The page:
The naturalist Jane Goodall has been announced as the 2021 winner of the Templeton prize in recognition of her life’s work on animal intelligence and humanity.

Goodall, 87, built her global reputation on her groundbreaking studies of chimpanzees in Tanzania in the 1960s. Her foundation, the Jane Goodall Institute, works with local communities as well as providing safe habitats for chimpanzees and gorillas, and its educational branch, Roots and Shoots, operates in 67 countries.

The $1.5m (£1.1m) prize money “will make a huge difference to our programmes around the world”, Goodall told the Guardian. She said she was “humbled and overawed” to be awarded the Templeton prize, whose previous recipients have included the Dalai Lama and Archbishop Desmond Tutu.

The prize celebrates individuals who harness the power of science to questions about the universe and humanity’s purpose. Heather Templeton Dill, president of the John Templeton Foundation, said Goodall’s work exemplified “humility, spiritual curiosity and discovery”.

She added: “Her achievements go beyond the traditional parameters of scientific research to define our perception of what it means to be human. Her discoveries have profoundly altered the world’s view of animal intelligence and enriched our understanding of humanity in a way that is both humbling and exalting.”

Despite being grounded for the past 15 months due to the pandemic, Goodall said she was “busier than I’ve been in my entire life”.

“Virtual Jane” had attended conferences, delivered lectures, launched a podcast and answered countless emails. “It’s way more exhausting than travelling. But on the bright side I’ve reached millions more people in many more countries than I could in person,” she said.

Her message focused on “three very major problems in our lives today. We have to reduce the unsustainable lifestyles of so many of us. We have so much more than what we actually need, and we have this crazy notion that we can have unlimited economic development on a planet with finite natural resources and a growing population of humans and their livestock.

“We have to overcome poverty. If you’re really poor, you’re going to cut down the last tree in the forest because you’re desperate to get the farmer to grow food for your family, and land is getting scarcer, over-farmed, infertile.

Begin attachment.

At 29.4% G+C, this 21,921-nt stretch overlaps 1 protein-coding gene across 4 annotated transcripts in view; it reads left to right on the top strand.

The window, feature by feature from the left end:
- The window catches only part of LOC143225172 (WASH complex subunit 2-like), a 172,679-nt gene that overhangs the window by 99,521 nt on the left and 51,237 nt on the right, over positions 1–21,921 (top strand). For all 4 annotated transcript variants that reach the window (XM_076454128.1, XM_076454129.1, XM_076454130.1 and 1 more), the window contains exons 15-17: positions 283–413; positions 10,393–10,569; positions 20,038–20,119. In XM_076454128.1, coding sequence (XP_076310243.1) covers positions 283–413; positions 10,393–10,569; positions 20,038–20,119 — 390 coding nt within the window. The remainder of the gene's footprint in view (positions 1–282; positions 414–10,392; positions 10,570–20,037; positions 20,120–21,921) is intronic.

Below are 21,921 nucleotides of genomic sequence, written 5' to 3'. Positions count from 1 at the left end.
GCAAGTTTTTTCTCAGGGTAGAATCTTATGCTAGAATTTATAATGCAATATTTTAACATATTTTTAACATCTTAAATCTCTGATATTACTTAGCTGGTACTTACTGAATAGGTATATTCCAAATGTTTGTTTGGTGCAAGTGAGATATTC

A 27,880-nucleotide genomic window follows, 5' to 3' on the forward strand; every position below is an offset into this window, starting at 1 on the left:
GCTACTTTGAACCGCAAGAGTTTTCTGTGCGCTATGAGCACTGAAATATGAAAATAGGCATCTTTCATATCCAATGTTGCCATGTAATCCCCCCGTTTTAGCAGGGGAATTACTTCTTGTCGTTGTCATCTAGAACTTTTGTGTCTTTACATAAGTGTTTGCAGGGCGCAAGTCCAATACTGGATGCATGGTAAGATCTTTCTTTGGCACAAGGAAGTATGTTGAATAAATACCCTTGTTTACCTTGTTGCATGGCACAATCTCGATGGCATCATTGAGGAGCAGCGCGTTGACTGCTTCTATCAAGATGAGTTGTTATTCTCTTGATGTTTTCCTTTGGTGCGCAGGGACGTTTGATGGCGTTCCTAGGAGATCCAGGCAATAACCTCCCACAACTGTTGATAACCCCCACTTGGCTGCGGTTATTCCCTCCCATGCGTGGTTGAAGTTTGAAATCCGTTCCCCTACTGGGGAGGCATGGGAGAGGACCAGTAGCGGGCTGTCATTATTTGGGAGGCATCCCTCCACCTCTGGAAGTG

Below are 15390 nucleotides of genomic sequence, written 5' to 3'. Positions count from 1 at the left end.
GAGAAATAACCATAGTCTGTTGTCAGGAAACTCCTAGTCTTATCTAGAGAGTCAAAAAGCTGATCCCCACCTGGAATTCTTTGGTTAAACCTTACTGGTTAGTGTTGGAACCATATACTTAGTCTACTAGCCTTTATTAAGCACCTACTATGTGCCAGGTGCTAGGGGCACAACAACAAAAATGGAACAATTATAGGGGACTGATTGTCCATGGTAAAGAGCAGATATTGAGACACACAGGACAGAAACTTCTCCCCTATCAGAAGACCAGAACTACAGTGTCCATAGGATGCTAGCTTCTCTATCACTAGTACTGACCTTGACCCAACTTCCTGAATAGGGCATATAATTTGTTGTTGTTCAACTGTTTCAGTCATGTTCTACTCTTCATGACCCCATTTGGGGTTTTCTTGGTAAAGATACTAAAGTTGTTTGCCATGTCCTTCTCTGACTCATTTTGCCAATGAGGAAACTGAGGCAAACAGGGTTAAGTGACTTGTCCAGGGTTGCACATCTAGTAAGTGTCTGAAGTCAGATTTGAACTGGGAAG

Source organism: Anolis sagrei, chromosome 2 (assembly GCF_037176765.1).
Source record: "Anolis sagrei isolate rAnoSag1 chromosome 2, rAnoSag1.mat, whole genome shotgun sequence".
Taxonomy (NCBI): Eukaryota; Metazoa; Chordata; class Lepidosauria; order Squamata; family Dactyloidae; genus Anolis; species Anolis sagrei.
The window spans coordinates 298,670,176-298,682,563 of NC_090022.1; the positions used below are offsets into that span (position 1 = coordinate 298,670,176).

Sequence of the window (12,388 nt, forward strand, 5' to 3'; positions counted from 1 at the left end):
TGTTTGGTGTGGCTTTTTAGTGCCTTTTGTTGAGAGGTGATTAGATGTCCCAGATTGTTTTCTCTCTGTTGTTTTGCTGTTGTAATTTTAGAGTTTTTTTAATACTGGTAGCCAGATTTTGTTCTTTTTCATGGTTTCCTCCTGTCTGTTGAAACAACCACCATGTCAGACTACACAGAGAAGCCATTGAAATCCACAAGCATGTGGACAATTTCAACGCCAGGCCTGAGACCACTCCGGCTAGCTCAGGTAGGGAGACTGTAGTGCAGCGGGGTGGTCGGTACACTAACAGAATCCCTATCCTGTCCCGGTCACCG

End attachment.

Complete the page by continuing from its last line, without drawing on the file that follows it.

“And we have to work out some kind of sustainable population, especially of livestock. Commercial agriculture is destroying immense areas of habitat to grow the grain to feed all these billions of animals – and a lot of fossil fuels are used in the process.”

Although states had a huge responsibility to tackle the climate crisis, individual actions also made a difference, she said.

“If you feel that you’re alone in picking up pieces of plastic trash, or eating less meat, or walking or cycling instead of driving a car, then you might feel it doesn’t make any difference. But there’s a growing awareness, partly elevated by this pandemic, of the fact that we really need a new relationship with the natural world.”

Goodall prefers to call herself an advocate rather than an activist which “has a ring of aggressiveness”. She said: “I believe people will only change from within. So to change people, you have to reach their hearts.”

She grew up in a Christian family, but identifies as spiritual rather than religious. “When I’m out in nature, especially when I’m alone, I feel a really strong spiritual connection with the natural world on which we depend.”

Although now in her 88th year, she has no plans to slow down. “I can’t, can I? If what I’m doing made no difference, I’d give it up. But I get so many messages saying, ‘You’ve changed the way I think, I promise you I’ll do my bit.’ So I’ll keep going for as long as I can.”

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